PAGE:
Saturday, September 23, 2023

Virginia Beach prepares for Hurricane Dorian. Here’s what you should know

Virginia Beach resident Pete Faulks drags a large piece of wood away from the shore at the Virginia Beach Oceanfront Sept. 14, 2018. (Southside Daily file)
Virginia Beach resident Pete Faulks drags a large piece of wood away from the shore at the Virginia Beach Oceanfront Sept. 14, 2018. (Southside Daily file)

VIRGINIA BEACH —  The city’s Office of Emergency Management and the National Weather Service in Wakefield are preparing for the effects Hurricane Dorian might bring to the area.

While the exact path of the storm is still shifting, the models indicate our area could receive as much as 4-8 inches of rain along with sustained tropical-force winds, officials said.

City departments are making storm preparations, including checking storm drains and pump stations, inspecting and securing equipment, and servicing generators and chain saws. Officials said the city has more than 40,000 storm drains, and they are encouraging residents to Adopt A Drain in their neighborhood to make sure all visible impediments are removed.

If the water doesn’t drain after the rain subsides, report street flooding and drains that require maintenance by calling 757-385‐1470 or 311 or make a service request online or through the VB Worksapp, available for iPhone and Android.

Additional information for residents:

  1. Do not block storm drains or inlets with yard debris bags or any other objects. We have even seen timber blocking drains. Per City Code, only put yard debris bags out for collection on your scheduled pickup day and make sure bags are out of the water line.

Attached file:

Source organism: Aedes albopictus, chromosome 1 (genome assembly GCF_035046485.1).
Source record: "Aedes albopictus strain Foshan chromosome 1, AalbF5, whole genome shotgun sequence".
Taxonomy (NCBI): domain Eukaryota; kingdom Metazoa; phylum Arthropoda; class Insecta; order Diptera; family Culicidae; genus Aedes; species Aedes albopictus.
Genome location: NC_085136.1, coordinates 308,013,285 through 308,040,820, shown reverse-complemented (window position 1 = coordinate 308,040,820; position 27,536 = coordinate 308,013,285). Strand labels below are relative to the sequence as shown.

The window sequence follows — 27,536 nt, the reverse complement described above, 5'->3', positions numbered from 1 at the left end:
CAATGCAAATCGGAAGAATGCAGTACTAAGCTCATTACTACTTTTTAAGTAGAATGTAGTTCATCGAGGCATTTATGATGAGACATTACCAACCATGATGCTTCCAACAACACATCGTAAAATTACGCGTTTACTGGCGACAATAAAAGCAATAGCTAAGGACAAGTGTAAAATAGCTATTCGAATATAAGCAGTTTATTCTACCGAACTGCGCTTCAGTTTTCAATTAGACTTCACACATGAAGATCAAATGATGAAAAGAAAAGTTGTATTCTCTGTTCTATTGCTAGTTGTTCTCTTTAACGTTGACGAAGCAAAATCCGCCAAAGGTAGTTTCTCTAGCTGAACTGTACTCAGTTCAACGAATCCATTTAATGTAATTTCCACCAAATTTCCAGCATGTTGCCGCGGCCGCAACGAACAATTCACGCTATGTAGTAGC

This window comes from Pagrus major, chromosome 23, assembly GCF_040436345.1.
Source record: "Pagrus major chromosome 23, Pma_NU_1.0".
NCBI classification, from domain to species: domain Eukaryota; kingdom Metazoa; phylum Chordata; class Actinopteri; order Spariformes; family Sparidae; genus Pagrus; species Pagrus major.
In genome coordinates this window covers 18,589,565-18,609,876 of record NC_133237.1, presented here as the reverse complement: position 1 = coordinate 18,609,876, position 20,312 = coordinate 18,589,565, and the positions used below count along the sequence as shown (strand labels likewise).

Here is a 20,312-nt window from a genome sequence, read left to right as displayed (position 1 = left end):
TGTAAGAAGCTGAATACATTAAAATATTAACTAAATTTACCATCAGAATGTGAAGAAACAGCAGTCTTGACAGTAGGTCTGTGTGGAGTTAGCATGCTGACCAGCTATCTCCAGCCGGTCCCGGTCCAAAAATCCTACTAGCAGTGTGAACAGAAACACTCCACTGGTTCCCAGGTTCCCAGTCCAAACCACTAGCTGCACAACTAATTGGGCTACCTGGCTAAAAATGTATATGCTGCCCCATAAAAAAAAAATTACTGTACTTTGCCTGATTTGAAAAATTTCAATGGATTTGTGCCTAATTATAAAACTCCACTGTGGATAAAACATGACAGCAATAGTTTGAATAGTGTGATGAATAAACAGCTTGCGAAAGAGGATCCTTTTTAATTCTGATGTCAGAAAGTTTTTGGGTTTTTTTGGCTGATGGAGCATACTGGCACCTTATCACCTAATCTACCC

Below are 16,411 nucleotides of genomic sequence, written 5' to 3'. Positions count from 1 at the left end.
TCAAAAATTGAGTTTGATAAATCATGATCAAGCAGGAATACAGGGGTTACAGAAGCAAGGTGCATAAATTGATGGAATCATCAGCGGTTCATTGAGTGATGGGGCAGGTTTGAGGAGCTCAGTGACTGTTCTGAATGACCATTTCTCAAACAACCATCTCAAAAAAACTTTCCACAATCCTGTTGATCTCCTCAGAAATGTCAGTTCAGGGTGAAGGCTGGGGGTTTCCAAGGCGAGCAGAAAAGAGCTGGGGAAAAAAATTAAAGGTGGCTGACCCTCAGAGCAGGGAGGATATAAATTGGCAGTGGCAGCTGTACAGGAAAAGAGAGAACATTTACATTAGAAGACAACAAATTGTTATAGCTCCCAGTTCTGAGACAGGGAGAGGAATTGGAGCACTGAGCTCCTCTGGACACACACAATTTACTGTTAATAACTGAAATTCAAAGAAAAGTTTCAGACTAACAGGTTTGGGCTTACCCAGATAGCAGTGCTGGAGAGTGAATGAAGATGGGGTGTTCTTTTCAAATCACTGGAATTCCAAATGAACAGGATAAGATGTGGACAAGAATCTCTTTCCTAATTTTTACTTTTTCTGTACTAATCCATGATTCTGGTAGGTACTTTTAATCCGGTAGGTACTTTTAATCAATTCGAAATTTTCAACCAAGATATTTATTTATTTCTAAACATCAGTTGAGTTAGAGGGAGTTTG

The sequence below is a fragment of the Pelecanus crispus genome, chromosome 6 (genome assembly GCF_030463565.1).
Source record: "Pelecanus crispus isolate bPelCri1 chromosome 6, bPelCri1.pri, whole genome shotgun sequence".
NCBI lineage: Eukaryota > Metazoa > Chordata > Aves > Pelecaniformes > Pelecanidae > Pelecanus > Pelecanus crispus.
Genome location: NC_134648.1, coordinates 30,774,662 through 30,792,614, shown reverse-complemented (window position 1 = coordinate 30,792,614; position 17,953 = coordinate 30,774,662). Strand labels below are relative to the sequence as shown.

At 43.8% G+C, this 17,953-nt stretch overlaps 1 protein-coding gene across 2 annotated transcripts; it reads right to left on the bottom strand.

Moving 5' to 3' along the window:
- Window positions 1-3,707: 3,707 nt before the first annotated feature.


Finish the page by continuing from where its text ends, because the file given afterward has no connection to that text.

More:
2. Remove and secure objects outside your home and business that may become projectiles during high winds, like lawn furniture, garbage/recycling containers and potted plants.

  3. Sign up for VBAlert to get emergency alerts from the City of Virginia Beach via text message and/or email. Simply text VBAlert to 67283 or go online to register.

  4. Visit for a list of emergency supplies to have on hand, including drinking water, a first-aid kit, non-perishable food, a radio, flashlight and batteries, phone charger and blankets.

  5. Know Your Zone — Residents should make necessary preparations now should evacuation become necessary, starting with the state’s system for identifying areas in which homes and businesses are located. The state maintains, a website that allows people to type in their addresses to find their designated zones. Resources are also available on the website to learn more about the program, what to plan for and expect in the event of an evacuation, and how to ensure you are ready once you receive evacuation instructions. The site has had heavy traffic so if it is not available when someone first tries it, try again.

  6. Have a family emergency plan in place — Plan evacuation routes from home, work and school and how you will be in touch with members of your family.

  7. Be informed — Learn more about steps you can take now to prepare for an emergency. Look for emergency preparedness information here and here.

  8. Roads status — The city is working with WAZE (app is available for Android and iPhone) to document and report road conditions. Residents can report flooding or other hazardous road conditions directly on the app or by calling 311.

  9. Cancellations and service changes — Beginning Wednesday, Sept. 4, the City will maintain on a list of event cancellations, closings, service changes and other announcements related to the storm.

  10. Get the latest — Listen to NOAA Weather Radio and monitor local news for severe weather updates and directions provided by local officials. For the most up-to-date information from the City of Virginia Beach, tune to local television and radio stations and the outlets listed below:


  • VBTV: Cox Cable 46, 47 & 48 and Verizon Cable 45, 46 & 47 will display emergency information, including our city operational status and facility closures.

  • Social media sites:

Citizen Services: 311 is available 24 hours a day for questions and reporting non-emergency conditions. Officials said to only call or text 911 in a life-threatening emergency.

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